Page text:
Multidimensional Poverty Index

  Read the full explanation of the Multidimensional Poverty Index (MPI) on the HDRO website: http://hdr.undp.org/en/content/multidimensional-poverty-index-mpi

Poverty isn’t permanent.

What is poverty? Is it increasing or decreasing?   Camila Gonzalez, 9 years old, studies at home on a computer she received through Uruguay’s “One Laptop per Child” programme. Enrollment in primary education, one of the surest means of reducing poverty, has increased significantly since 2000. The enrolment rate in developing regions reached 91 percent in 2015. Photo: Pablo La Ros/UNDP We challenged people in New York City to rethink what they know about poverty. Here’s what they had to say: Despite common misperceptions, poverty isn’t permanent! The world is making headway in the fight against poverty. Since 1999, we’ve reduced the percentage of people around the world who live in extreme poverty from 28 percent to 11 percent. That’s about 250,000 people worldwide who climb out of pov...

Multidimensional poverty and its assessment found their place in the 2030 Agenda

Adopting the 2030 Agenda for Sustainable development at the World Summit on 25-27 September 2015, the world leaders have recognized that eradicating poverty in all its forms and dimensions, including extreme poverty, is the greatest global challenge and an indispensable requirement for sustainable development. From a human development perspective, we welcome the 2030 Agenda, and all national and international discussions, debates and dialogues about the multidimensional nature of poverty. Especially we welcome initiatives to include measures of multidimensional poverty into the list of indicators that will help monitor and track achievements in eradication of all forms of poverty. The Human Development Report Office (HDRO) has always been at the forefront in complementing the traditional m...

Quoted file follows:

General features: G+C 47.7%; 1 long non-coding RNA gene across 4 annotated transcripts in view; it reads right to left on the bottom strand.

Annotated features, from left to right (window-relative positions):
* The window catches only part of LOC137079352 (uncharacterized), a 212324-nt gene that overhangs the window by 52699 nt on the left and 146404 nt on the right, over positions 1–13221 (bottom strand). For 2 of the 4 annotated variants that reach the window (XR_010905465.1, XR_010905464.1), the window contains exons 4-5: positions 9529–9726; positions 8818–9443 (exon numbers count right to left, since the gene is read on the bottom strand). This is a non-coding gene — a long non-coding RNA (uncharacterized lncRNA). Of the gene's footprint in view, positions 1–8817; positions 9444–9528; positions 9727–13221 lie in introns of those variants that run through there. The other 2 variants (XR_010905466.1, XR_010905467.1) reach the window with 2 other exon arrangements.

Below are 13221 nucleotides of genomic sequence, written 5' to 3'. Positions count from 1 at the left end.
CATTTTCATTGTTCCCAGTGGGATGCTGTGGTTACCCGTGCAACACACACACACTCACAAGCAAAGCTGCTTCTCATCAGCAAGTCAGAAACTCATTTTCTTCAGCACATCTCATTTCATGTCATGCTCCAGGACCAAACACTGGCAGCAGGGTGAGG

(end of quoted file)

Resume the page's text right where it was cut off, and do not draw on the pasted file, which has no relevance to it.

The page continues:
Evidence-based Human Development: Measuring the opportunity cost of teenage pregnancy in the Dominican Republic

The Dominican Republic is a fast-growing economy with an average growth rate of around 5%, above the Latin American and Caribbean (LAC) average of 2% over the last 10 years. In 2014 it moved up in human development category, from medium to high human development. Despite these changes, the DR has shown little progress in some key indicators of well-being. One of them is adolescent pregnancy – with 22% of women between the ages of 15-19 who have already become mothers. Importantly, this percentage has remained relatively unchanged over the last 30 years and is still 34% above the LAC average. Adolescent pregnancy is concentrated among the poor, affecting not only the opportunities for young mothers to escape from poverty and improve their human development levels, but also those of th...

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